I was a beginner to sublimation a while ago! And if you’ve found this article, chances are that you’re a beginner too! When I first got started with sublimation as a beginner, I was working with a bunch of different materials; t-shirts, hoodies, hats, socks, you name it! A lot of what I learned as a beginner was from different online sources like YouTube and various Blogs, but the majority was from trial and error. In this article, we’re going to be going over sublimation for beginners. What are some of the most common pitfalls for sublimation? How can you improve with sublimation? We’ll be covering sublimation for beginners, and some of the most common sublimation FAQs!
If you just bought a sublimation printer, or you want to try your hand at sublimation, then this is the place for you to be! No matter your skill level, I genuinely think everyone can learn something from these common sublimation FAQs! Let’s get into sublimation for beginners!
Table of contents
- What is sublimation?
- Why sublimation printing?
- What do I need to start with sublimation?
- What products can I sublimation onto?
- Do the fabrics have to be 100% polyester?
- Can I sublimate onto 100% cotton fabric?
- Do I need a lint roller for sublimation?
- What is the best sublimation design software?
- Why can’t I sublimate with dark colored garments?
What is sublimation?
Okay, let’s get this one out of the way first.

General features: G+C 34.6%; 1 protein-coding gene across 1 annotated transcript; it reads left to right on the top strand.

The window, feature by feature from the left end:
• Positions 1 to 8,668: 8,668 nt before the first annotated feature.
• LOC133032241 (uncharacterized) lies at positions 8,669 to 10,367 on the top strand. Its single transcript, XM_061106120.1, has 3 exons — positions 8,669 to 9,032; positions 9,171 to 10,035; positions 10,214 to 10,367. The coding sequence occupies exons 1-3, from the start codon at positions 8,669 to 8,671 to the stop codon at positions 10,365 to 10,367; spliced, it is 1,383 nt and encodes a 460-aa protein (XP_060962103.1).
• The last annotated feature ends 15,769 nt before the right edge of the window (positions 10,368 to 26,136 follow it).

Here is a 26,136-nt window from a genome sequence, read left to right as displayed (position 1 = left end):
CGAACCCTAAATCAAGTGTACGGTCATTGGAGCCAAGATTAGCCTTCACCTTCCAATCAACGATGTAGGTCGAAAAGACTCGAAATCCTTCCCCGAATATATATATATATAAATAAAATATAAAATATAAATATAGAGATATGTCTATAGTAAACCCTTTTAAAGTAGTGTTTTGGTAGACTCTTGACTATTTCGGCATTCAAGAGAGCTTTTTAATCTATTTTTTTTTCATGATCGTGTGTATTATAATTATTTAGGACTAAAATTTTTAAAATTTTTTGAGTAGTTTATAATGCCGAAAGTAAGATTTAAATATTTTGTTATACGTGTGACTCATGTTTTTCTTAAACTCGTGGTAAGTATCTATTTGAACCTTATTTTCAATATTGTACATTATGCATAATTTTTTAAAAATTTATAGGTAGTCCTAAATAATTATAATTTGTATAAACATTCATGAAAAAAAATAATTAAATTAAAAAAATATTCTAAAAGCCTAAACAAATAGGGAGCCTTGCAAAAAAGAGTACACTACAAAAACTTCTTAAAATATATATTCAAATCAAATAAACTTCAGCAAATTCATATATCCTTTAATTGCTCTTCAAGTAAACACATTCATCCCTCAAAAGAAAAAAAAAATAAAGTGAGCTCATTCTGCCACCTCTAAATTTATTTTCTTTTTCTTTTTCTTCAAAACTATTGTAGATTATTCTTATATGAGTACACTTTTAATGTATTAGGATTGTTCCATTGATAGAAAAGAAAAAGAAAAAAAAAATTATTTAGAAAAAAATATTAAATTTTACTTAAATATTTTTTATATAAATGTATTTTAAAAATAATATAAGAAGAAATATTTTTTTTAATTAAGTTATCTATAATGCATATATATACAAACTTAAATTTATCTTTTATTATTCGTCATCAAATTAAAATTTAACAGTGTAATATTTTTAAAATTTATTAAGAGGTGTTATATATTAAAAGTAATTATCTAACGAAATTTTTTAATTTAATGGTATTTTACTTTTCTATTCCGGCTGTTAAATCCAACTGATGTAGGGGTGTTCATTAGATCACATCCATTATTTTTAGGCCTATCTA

Sublimation is a process to transfer dyes onto types of fabrics and materials. An image is created digitally, using something like Photoshop, and printed onto a chemically coated piece of paper with specialized sublimation ink. This digital print is then placed on the transfer material. Once heat and pressure are applied, the image will transfer onto the polymers in the transfer materials.
Sound a little overly complicated? No worries. Sublimation is just a process to transfer images onto specific types of materials. Heat and pressure are used to facilitate the transfer. Because the transfer occurs at the molecular level, it’s a permanent transfer. That means that no matter how many times you wash or scrub the transferred image, it won’t come off! It’s a great way of transferring images or designs onto different types of materials.
Later in this article, we’ll be going over some of the types of materials you can use, the specially coated paper, the type of inks you need, and much more! If you’re more interested in reading about those specifically, check out some of our other resources on sublimation printing here. I’d recommend reading our basic guide into sublimation printing, it’s a great way to get up and running quickly! Once you’re done, make sure to come back here and read more!
Why sublimation printing?
You’ve probably heard of other ways to transfer images and designs onto different materials. Maybe you’ve heard of screen printing, embroidery, transfer vinyls, or direct to garment printing. But why sublimation?
Well, sublimation printing offers a unique blend of cost, quality, and time savings for a designer that makes sublimation an attractive option. Let me explain.
Cost of sublimation printing
Many other methods of transferring images can be really expensive to get started with. To give a specific example, let’s consider direct to garment printing. If you wanted to get started with direct to garment printing, you’d firstly need to invest into a large scale DTG printer. These types of printers can run upwards of thousands of dollars, and can be expensive to maintain and use.